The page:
G.R. No. 1846. July 29, 1905

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G4 Phil. 625

[ G.R. No. 1846. July 29, 1905 ]




The defendant, on the 28th day of March, 1903, was convicted of the
crime of brigandage in the Court of First Instance of the Province of
Leyte, and sentenced to ten years’ imprisonment. From this sentence he
appealed to this court. A part of the record in the cause was received
here on the 30th day of November, 1903.

On the 13th of February, 1904, this court, on the motion of
defendant, ordered the record of the cause to be completed by the
remission of certain documents.

On the 12th of July, 1904, the defendant filed his printed brief.

On the 3d of February, 1905, the Solicitor-General presented a
motion asking that the appeal of the defendant be dismissed on the
ground that the record in this court did not contain any of the
testimony of Alipio Gimano and Claudio Casiguan, and did not contain a
part of the testimony of Leoncio Dapitan.

On the 6th of April, 1905, the defendant presented a motion for a
new trial on the ground of newly discovered evidence. This motion and
the motion of the Solicitor-General for a dismissal were heard with the
hearing upon the merits, on the 6th day of April, 1905.

The record itself furnishes intrinsic evidence that the facts stated
in the motion of the Solicitor-General are true, and it appears that
two witnesses testified at the trial in the court below whose testimony
is not contained in the record before us, and it also appears that a
copy of their testimony can not be obtained so as to complete the
record. Under these circumstances we do not think that the Government
is entitled to a dismissal of the appeal.

By the provisions of section 32 of General Orders, No. 58, it is the
duty of a Court of First Instance to cause all the testimony of the
witnesses taken before it to be reduced to writing.

By the terms of section 48 of the same General Orders, No. 58, upon
an appeal being taken it is the duty of the clerk of the Court of First
Instance to transmit to the clerk of the Supreme Court the complete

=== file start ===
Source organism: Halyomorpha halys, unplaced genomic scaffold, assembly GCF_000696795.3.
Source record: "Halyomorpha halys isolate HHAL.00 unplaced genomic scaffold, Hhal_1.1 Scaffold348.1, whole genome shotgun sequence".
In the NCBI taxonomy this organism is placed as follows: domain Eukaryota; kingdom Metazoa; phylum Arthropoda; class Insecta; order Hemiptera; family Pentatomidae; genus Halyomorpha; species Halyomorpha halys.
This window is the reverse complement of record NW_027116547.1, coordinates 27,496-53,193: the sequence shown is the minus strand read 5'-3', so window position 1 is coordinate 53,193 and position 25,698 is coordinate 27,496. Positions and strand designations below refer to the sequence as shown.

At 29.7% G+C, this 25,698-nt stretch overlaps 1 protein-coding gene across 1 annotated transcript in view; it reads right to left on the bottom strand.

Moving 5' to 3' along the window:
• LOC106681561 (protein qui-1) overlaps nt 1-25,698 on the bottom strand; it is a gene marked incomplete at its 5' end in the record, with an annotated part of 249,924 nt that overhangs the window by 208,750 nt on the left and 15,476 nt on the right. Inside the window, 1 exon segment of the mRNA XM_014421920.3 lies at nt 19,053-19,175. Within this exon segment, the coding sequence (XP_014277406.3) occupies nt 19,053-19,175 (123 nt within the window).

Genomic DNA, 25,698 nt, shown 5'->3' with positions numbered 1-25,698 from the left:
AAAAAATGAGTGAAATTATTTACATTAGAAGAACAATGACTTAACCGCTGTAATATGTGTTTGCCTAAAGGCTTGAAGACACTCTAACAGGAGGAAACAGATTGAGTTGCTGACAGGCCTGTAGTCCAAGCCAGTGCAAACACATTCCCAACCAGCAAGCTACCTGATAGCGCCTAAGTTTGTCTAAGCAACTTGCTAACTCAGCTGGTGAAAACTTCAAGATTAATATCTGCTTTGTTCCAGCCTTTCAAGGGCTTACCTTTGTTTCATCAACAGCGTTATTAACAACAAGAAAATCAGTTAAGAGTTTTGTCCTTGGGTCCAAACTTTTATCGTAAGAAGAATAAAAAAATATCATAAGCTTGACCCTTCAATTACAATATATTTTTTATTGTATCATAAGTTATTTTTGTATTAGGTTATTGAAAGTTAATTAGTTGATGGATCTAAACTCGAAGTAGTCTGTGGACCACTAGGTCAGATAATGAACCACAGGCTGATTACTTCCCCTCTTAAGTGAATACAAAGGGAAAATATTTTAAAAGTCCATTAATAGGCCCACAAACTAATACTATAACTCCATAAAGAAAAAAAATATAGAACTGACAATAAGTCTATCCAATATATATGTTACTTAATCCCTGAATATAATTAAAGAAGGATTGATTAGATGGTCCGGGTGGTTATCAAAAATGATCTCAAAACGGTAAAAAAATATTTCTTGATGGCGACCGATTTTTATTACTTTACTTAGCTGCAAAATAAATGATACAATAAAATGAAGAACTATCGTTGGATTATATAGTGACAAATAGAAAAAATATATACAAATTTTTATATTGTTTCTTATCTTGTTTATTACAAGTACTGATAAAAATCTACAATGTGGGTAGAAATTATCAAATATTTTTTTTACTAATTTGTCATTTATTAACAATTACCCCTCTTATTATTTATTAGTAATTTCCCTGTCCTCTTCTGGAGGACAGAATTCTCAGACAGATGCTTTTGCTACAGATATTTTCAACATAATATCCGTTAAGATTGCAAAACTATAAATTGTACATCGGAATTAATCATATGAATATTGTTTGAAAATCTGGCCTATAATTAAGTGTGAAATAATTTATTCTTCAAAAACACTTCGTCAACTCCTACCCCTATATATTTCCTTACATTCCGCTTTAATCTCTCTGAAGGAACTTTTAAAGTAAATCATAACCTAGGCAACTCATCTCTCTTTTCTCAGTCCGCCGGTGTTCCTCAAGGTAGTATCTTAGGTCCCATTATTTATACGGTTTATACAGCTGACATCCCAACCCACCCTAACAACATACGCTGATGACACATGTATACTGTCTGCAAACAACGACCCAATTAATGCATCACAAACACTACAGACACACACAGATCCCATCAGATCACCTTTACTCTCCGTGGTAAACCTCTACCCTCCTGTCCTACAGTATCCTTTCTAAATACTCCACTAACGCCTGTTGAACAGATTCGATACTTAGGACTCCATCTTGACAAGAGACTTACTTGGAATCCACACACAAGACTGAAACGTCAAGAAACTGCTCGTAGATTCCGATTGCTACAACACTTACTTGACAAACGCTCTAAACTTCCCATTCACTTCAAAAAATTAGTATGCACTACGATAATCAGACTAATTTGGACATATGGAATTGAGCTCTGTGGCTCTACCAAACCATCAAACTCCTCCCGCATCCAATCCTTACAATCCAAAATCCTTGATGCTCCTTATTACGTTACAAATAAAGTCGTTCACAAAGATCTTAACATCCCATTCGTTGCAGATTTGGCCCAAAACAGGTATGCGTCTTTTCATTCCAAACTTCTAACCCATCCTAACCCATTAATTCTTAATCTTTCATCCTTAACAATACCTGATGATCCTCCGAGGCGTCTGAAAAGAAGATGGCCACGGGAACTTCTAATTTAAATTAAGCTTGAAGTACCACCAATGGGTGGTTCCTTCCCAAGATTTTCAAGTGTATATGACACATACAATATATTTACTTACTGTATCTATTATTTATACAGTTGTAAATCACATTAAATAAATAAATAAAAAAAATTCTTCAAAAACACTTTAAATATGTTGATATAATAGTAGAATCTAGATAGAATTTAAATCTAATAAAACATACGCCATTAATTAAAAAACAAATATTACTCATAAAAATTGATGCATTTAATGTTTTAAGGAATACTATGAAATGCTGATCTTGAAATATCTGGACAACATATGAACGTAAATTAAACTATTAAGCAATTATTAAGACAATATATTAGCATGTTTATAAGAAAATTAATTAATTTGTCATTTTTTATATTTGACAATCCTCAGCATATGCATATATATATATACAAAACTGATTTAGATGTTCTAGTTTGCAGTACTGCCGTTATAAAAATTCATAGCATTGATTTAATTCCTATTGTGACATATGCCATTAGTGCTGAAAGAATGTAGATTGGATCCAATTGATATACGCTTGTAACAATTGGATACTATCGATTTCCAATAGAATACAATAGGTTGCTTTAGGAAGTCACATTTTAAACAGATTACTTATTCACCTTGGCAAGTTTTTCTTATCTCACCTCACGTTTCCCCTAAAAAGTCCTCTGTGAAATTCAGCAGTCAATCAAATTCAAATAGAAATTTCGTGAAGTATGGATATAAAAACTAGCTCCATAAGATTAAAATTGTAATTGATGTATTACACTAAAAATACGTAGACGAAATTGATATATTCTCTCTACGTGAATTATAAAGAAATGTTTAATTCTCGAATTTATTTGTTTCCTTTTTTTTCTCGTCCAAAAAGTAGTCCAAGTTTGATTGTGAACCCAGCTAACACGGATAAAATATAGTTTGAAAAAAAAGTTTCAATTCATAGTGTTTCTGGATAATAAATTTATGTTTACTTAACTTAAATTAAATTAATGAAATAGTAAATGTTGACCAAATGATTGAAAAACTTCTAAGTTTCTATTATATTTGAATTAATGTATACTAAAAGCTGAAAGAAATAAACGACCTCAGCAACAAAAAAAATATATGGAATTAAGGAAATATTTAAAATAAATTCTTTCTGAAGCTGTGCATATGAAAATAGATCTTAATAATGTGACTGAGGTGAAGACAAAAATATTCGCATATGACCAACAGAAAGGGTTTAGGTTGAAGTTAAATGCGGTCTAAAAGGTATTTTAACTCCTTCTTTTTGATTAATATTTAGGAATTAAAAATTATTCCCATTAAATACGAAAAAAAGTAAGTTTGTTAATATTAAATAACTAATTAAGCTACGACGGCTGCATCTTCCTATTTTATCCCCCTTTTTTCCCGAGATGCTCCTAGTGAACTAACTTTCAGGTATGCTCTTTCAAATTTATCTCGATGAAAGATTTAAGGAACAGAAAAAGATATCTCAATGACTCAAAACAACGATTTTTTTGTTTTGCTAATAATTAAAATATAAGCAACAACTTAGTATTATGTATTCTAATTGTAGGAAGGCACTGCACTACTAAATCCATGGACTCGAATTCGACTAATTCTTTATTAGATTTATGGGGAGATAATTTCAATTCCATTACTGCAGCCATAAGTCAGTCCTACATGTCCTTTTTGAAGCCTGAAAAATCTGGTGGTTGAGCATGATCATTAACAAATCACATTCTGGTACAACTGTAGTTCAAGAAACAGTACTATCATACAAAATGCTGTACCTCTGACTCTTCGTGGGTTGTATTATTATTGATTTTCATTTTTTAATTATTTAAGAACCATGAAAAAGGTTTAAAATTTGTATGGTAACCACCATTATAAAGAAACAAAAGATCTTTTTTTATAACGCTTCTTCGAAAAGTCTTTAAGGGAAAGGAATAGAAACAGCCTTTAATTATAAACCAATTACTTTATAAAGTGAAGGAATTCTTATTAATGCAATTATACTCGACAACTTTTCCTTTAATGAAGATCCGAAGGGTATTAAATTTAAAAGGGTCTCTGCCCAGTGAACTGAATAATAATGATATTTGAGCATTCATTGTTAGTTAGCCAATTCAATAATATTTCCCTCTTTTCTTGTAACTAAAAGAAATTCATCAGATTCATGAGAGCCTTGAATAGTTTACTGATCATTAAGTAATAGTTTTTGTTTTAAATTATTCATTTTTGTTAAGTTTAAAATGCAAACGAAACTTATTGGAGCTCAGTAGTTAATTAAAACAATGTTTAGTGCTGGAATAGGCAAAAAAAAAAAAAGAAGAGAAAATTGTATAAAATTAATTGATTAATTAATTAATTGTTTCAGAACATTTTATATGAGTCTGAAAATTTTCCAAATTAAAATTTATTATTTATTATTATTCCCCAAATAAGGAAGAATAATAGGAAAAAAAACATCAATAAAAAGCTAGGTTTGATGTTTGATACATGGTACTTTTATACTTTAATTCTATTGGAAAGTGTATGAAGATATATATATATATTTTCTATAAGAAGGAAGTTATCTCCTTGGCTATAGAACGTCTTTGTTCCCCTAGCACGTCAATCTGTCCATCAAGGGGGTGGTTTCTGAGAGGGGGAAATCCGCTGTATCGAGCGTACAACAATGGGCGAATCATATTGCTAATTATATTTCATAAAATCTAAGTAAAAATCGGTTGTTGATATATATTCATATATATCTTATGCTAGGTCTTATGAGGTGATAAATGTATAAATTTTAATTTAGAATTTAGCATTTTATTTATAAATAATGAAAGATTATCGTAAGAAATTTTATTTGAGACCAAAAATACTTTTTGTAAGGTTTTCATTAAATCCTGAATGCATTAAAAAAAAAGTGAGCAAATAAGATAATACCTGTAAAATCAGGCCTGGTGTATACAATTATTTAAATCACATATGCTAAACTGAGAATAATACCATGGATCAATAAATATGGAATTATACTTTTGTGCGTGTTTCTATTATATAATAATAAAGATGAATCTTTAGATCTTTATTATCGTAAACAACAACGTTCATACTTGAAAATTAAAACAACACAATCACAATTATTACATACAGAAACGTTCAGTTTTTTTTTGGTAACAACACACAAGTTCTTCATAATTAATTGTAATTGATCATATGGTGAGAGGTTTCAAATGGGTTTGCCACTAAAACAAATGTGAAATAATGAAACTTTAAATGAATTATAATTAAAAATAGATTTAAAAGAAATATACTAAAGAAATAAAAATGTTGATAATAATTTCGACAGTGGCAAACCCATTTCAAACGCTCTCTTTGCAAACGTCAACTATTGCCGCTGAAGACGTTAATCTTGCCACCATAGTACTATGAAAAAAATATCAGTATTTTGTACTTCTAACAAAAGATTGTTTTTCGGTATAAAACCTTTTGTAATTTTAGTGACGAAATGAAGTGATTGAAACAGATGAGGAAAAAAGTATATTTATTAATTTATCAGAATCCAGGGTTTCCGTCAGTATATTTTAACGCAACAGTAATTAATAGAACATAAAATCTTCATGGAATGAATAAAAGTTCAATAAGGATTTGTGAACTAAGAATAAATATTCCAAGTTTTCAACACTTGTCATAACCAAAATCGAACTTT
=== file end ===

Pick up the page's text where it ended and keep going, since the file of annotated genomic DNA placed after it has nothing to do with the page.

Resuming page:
record of the case. The duties imposed by these sections, 32 and 48,
are imposed, not upon the defendant but upon the court and the clerk.
It is thus made the duty of the Government to cause a record to be kept
of the proceedings in a criminal cause in the Court of First Instance,
and to cause that record to be transmitted to this court. This rule is,
of course, radically different from the rule which prevails in civil
causes, and is also radically different from the rule which prevails in
probably most of the United States.

The motion of the Solicitor-General is therefore denied. Upon an
appeal to this court in a criminal cause we are required to examine the
evidence and to enter the judgment which ought to be entered. This can
not be done unless we have before us all the evidence in the case. In
this case we have not all of that evidence, and it can not be obtained.
The only thing that can be done is to reverse the judgment and direct a
new trial. (United States vs. Quilatan et al.,[1] 3 Off. Gaz., 414.)

It is therefore ordered that the judgment appealed from be reversed
and the case remanded to the court below for a new trial, in which new
trial it will not be necessary to retake the evidence already taken and
appearing in the cause, but either party will have the right to present
such other evidence as he sees fit. So ordered.

Arellano, C. J., Torres, Mapa, Johnson, and Carson, JJ., concur.

[1] Page 481, supra.

Date created: April 25, 2014


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